So, your company has decided to move to the public cloud – harnessing the many benefits that public cloud has to offer. No doubt, one of the first questions on your journey is: Which public cloud provider should we use?

Companies most often opt for one of the big three: Amazon Web Services (AWS), Microsoft Azure or Google Cloud Platform (GCP); additional options exist as well. While many of the large players offer very similar services and options, there are some nuances and differentiating factors that may go into your decision.

When looking at which workloads to move and where, organizations typically consider the following:

  • Their existing public cloud footprint. If this isn’t your organization’s first foray into the public cloud, it can make sense to migrate future workloads to the public cloud environment you already use. Many companies do this for several reasons – for example, so they can leverage internal expertise and also, to take advantage of discounts and incentives that public cloud vendors typically offer as you stay and expand your usage.
  • Costs. ‘Where should we run this?’ is a question we often hear from clients, followed by ‘What are the costs of doing so?’ In cases where services across the public cloud providers are relatively equal, companies often look at where they can accomplish their cloud goals in the most cost-effective way.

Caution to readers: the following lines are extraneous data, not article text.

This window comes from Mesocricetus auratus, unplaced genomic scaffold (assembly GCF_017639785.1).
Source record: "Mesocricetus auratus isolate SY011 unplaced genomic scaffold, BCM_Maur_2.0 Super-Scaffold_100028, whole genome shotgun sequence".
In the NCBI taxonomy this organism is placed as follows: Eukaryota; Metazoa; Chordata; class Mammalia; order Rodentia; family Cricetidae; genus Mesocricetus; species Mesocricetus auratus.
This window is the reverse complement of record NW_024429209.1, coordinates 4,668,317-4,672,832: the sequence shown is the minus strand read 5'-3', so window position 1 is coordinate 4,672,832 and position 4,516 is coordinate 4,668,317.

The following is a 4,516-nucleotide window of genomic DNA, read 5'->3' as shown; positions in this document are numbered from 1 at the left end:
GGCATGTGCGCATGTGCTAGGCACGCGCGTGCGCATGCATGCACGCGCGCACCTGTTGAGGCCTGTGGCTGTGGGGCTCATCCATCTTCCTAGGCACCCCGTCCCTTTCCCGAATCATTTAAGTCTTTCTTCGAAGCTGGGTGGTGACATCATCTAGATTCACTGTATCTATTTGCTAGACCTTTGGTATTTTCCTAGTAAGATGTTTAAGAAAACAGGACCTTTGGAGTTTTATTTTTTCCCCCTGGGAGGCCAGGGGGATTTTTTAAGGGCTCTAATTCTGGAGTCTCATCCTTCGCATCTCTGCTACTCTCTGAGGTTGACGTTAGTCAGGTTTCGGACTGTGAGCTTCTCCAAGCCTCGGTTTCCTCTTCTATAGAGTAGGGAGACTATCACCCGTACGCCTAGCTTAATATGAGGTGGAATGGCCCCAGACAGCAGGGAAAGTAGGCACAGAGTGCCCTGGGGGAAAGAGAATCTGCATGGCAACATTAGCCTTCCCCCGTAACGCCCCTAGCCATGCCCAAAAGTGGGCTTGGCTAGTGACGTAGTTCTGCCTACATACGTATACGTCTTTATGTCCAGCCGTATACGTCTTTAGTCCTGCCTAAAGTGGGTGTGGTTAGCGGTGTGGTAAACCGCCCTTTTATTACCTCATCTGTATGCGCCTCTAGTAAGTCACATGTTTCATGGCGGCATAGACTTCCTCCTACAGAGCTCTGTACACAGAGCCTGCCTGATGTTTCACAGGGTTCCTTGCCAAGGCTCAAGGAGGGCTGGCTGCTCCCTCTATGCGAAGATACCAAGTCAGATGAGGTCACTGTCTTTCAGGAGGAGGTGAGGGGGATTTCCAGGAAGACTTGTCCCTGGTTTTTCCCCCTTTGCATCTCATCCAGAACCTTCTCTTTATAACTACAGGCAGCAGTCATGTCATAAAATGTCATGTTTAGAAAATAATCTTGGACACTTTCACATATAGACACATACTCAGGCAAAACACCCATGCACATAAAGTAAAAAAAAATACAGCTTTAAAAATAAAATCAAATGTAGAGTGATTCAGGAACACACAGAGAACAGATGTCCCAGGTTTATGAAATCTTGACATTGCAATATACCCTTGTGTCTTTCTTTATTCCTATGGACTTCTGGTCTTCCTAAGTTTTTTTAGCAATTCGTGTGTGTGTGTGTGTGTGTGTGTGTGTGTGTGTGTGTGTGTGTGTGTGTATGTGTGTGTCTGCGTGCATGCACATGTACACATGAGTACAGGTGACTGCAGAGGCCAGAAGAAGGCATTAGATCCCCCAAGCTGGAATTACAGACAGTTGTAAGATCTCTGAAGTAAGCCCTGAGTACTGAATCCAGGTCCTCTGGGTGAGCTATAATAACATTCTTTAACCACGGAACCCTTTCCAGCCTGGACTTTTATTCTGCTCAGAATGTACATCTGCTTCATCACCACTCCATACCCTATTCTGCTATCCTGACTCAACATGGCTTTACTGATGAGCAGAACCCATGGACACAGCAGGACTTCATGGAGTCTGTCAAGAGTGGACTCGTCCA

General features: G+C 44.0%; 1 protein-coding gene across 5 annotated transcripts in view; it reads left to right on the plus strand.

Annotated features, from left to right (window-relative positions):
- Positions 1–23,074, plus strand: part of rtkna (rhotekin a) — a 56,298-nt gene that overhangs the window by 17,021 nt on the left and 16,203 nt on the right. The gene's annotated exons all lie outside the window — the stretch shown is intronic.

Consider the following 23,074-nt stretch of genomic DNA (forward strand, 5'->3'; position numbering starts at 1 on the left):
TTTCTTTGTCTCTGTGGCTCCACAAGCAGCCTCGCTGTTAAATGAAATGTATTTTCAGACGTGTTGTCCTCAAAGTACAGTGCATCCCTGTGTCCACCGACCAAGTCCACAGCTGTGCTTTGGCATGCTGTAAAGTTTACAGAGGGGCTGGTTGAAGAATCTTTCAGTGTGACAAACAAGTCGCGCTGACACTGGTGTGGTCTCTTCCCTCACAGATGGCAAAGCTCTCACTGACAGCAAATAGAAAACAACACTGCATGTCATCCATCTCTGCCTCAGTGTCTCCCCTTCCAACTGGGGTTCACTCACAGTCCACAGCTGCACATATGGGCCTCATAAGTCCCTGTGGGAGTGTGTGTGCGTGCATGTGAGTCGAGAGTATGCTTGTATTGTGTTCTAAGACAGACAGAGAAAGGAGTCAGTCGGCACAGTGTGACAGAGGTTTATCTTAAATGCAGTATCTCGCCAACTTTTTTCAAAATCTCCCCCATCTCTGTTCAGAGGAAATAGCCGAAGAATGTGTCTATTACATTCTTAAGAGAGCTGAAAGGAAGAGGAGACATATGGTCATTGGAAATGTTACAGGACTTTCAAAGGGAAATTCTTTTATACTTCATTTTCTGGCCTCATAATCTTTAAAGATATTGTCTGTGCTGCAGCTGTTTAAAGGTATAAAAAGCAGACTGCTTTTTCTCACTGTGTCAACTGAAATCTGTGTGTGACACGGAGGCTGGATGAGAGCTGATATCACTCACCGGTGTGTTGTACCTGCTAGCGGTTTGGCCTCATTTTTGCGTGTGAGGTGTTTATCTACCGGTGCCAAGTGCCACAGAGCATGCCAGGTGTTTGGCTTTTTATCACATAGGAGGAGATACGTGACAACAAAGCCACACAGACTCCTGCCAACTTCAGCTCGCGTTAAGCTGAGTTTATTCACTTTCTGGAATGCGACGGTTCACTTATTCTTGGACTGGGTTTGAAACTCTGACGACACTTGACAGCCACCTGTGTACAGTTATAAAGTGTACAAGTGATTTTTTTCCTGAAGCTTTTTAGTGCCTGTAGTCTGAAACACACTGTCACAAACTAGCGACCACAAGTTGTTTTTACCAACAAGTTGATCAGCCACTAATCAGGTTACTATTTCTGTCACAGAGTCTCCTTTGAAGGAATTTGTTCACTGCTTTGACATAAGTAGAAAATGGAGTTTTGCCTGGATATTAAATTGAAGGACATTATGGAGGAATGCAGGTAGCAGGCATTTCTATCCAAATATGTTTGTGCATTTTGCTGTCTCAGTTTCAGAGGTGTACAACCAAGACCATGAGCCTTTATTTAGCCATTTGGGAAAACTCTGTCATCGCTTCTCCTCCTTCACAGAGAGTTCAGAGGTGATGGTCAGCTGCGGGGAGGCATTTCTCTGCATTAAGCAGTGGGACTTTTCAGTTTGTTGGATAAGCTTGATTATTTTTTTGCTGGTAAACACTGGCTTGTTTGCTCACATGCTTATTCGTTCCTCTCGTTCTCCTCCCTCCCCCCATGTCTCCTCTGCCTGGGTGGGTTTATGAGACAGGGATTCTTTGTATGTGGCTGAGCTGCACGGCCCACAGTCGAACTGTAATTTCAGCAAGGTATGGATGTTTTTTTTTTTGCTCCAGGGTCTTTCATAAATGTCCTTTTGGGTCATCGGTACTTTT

• Availability SLAs. Downtime isn’t just frustrating for users, it often has major financial ramifications. So, companies often factor availability (and lost revenue, due to anticipated downtime) into their cost comparisons. For each public cloud provider you’re evaluating, you can look at the availability service level agreements (SLAs) around the services you intend to use. High reliability, right of the box, for mission-critical applications is typically an important consideration.
  • Existing software licenses and operating systems. While you could move and run your workloads on any public cloud, companies often express preferences toward particular environments based on their software licenses and operating systems. For example, many Microsoft enterprise agreements are extended to the public cloud – making it financially compelling for large Windows shops to migrate to Azure, over other options. On the other hand, companies with lots of Linux environments often select AWS, which tends to offer many services that work well with Linux.
  • Speed of deployment. Public cloud vendors offer various provisioning and automation tools for application deployment. Look at the automation methods they provide you and how quickly they run. Minutes vs. hours can make a big difference, especially when a company needs to scale applications rapidly and on-demand.
  • The ‘latest and greatest’ factor. How current are the operating systems, products and services that the public cloud vendor is offering? Many companies want access to the latest versions and cutting-edge tools, right as they’re released and factor this into their public cloud decisions.

Conclusion

Evaluating which public cloud provider is best suited to meet an organization’s business goals can be challenging and complex, as requirements can span public, private, hybrid and multicloud environments. By focusing on key considerations including costs, speed of deployment and compatibility, organizations can find managed services providers who can meet their unique needs.

To learn more about how our Managed Cloud Services can help your organization, regardless of which stage of the cloud migration journey you’re on, click here.

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